Alright, now those are some drummers I can support. No more of this bongo and djembe crap. If you’re gonna do it, do it right. Bring out the heavy artillery at least. Oh, and a drum major to teach everyone how to march. We’ll herd these cats yet. 😉

    One thing KTLA got right is the contrast. Because our mayor and City Council support the movement, it’s not really exciting and not so newsworthy. This is SO L.A.! It’s all cool, man.

    A note of caution, Portland’s mayor was also a big supporter, and still claims to be ‘in spirit’. It’s all cool man also a city value lax on pot-smoking, public nudity and omnipresent street performers (sometimes all at once, I imagine). But apparently OWS was too much. Then the usual ubiquitous bike cop or cop on horse was replaced with bussed in riot gear cops.

    One thing LA has going for it I think is that there are at any moment probably so many more pressing things for the city to deal with than harmless protesters. I might say the same about NYC, but I think that was different just in the nature of the concentrated way NYC is set up to the way LA is--and Bloomberg seemed to be way less apologetic than Portland’s mayor was.

    • KQuark says:

      It always amazes me how much the “nonconformists” conform to their chosen social cliques.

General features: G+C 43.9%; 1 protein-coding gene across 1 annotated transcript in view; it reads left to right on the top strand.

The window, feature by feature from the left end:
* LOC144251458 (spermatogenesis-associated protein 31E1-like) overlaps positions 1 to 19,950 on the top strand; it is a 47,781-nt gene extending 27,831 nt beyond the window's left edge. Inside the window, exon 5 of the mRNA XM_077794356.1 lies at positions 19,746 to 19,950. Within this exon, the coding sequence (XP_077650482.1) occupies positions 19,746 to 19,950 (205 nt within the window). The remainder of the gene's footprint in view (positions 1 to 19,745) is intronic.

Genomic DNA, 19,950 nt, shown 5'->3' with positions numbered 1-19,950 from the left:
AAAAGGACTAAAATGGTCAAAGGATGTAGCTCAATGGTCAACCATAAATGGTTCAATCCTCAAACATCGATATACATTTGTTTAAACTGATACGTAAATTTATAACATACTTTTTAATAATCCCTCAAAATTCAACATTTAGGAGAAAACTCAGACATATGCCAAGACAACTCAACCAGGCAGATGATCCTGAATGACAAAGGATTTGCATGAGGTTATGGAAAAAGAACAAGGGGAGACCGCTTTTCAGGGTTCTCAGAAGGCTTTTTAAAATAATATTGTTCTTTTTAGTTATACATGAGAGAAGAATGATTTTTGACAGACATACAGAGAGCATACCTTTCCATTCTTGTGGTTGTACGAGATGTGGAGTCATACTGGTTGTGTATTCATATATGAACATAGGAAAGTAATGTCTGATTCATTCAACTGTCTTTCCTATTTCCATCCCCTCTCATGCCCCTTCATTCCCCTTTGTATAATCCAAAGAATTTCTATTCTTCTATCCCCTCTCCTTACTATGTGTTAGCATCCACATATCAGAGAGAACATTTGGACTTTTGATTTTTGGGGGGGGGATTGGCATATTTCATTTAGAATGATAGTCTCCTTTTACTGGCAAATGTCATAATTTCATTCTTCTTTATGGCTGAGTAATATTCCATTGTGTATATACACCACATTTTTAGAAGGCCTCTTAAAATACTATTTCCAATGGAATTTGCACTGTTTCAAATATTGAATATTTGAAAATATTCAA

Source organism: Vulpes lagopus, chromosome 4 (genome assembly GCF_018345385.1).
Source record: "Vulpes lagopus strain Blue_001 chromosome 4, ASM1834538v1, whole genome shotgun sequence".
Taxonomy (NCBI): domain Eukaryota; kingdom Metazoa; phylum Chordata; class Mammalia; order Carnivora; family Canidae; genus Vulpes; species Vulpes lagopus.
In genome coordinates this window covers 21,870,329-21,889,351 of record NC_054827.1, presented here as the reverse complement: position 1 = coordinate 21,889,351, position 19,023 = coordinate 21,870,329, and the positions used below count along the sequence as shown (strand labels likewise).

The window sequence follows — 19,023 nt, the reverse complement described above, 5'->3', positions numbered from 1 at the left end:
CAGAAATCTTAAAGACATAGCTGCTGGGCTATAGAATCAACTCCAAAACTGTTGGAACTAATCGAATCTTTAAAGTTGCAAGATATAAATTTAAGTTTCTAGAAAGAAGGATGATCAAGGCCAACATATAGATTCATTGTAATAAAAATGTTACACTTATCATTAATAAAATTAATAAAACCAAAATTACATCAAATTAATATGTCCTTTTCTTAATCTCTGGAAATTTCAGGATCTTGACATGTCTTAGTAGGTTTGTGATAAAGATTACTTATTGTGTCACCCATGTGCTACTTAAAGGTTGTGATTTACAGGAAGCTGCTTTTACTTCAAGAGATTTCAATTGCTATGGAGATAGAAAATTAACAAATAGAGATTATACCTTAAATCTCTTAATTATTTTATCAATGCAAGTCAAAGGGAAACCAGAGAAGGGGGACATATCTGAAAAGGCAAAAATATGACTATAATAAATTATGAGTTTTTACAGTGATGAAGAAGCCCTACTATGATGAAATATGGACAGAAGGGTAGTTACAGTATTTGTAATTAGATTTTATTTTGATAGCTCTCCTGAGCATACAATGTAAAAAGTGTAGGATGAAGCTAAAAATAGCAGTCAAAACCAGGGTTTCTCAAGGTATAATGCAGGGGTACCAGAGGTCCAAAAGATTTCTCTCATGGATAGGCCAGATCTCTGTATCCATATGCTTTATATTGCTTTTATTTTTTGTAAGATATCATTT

• Emerald1943 says:

      Khirad, the laid-backness or lack of thereof comes from the top down. LA has a really cool mayor! Bloomberg, OTOH, is an anal-retentive asshat billionaire! You could only expect that his police department would act that way too!

    • Emerald1943 says:

      Khirad, I have to agree with you about the drums!! I played snare and tympani in school with the orchestra and the marching band…the most fun I ever had! We had a rather large band, about 150 strong, and traveled quite a bit, including marching in the Orange Bowl parade in Florida. Bongos just don’t cut it IMO!

    • SallyT says:

      Mayor Adams, Portland’s, is not running again. He can say just about anything. But he got pressured by the conservatives in our Chamber of Commerce to get them out of the downtown. Adams got upset with the protesters because he is “liberal” and couldn’t understand while they were causing him problems. He went over-board with the police and bringing Salem’s in, too. That may have been more of the police chief, tho. He is thinking about running for mayor.

    • Chernynkaya says:

      Good point Khirad--about the Mayors AND the drumming. But Villraigosa is untrustworthy. OWS_LA is always worried about eviction. As far as more problems to deal with here in LA, I think it’s more of a question of more distractions--after all, right now the LA Auto Show is happening just blocks from the march, and let’s get our priorities straight! There are tens of thousands at the LA Convention Center to see shiny new objects. And Demi and Ashton are divorcing!

  10. SueInCa says:

    Dylan Ratigan gave your march a few seconds just now and good for you to go down and participate.

    Dylan is so single minded. He does not understand that Occupy DC is there to go after Congress and other politicians